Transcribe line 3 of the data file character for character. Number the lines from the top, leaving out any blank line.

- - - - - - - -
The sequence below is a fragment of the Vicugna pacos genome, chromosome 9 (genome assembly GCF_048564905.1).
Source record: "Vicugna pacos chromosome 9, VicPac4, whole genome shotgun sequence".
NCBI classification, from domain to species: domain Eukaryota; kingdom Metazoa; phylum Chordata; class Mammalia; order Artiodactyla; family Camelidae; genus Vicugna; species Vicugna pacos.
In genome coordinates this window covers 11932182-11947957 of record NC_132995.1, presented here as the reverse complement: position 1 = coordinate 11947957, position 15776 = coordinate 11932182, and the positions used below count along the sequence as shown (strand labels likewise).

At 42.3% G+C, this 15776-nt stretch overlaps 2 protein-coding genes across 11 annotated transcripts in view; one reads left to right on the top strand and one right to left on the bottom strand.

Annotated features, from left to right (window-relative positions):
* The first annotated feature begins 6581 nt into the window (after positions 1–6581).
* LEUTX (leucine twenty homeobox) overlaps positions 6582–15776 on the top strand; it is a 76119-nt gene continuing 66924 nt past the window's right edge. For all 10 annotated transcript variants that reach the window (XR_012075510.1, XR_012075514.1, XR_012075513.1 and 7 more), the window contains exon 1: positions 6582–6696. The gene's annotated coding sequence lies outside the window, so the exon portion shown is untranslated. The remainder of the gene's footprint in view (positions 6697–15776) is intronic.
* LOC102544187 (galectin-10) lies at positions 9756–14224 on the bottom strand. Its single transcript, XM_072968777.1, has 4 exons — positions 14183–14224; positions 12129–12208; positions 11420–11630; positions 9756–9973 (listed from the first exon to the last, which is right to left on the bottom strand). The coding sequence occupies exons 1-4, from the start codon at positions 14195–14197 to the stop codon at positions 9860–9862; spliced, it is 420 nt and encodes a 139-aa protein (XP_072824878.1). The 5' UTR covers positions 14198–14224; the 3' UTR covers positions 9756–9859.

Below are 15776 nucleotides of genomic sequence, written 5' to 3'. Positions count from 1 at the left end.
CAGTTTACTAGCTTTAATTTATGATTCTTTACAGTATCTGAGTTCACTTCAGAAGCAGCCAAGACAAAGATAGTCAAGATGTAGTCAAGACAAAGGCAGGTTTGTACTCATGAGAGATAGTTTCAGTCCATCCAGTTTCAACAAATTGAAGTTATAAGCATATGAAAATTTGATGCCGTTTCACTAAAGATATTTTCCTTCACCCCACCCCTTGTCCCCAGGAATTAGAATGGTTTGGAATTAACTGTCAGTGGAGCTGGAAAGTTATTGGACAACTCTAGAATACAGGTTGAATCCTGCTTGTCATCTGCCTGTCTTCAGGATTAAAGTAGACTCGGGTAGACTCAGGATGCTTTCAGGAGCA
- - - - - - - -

NCBI classification, from domain to species: domain Eukaryota; kingdom Metazoa; phylum Chordata; class Mammalia; order Artiodactyla; family Camelidae; genus Vicugna; species Vicugna pacos.